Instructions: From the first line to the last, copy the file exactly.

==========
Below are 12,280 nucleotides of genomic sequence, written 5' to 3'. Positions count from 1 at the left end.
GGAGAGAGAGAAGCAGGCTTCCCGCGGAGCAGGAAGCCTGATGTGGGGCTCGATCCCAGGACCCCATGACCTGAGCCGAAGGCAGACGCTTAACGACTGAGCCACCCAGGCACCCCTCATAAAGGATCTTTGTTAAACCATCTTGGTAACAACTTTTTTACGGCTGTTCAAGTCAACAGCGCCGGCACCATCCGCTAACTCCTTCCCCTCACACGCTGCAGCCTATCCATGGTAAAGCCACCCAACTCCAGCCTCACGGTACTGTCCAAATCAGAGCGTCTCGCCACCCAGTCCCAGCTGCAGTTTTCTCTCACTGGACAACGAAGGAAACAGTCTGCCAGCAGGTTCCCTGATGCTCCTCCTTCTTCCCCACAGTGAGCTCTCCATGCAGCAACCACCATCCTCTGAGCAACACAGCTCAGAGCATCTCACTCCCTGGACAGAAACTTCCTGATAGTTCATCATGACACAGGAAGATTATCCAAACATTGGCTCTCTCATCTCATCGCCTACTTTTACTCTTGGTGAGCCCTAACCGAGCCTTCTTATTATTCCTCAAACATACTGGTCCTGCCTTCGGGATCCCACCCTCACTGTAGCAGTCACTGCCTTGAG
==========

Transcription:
Below are 12,280 nucleotides of genomic sequence, written 5' to 3'. Positions count from 1 at the left end.
GGAGAGAGAGAAGCAGGCTTCCCGCGGAGCAGGAAGCCTGATGTGGGGCTCGATCCCAGGACCCCATGACCTGAGCCGAAGGCAGACGCTTAACGACTGAGCCACCCAGGCACCCCTCATAAAGGATCTTTGTTAAACCATCTTGGTAACAACTTTTTTACGGCTGTTCAAGTCAACAGCGCCGGCACCATCCGCTAACTCCTTCCCCTCACACGCTGCAGCCTATCCATGGTAAAGCCACCCAACTCCAGCCTCACGGTACTGTCCAAATCAGAGCGTCTCGCCACCCAGTCCCAGCTGCAGTTTTCTCTCACTGGACAACGAAGGAAACAGTCTGCCAGCAGGTTCCCTGATGCTCCTCCTTCTTCCCCACAGTGAGCTCTCCATGCAGCAACCACCATCCTCTGAGCAACACAGCTCAGAGCATCTCACTCCCTGGACAGAAACTTCCTGATAGTTCATCATGACACAGGAAGATTATCCAAACATTGGCTCTCTCATCTCATCGCCTACTTTTACTCTTGGTGAGCCCTAACCGAGCCTTCTTATTATTCCTCAAACATACTGGTCCTGCCTTCGGGATCCCACCCTCACTGTAGCAGTCACTGCCTTGAG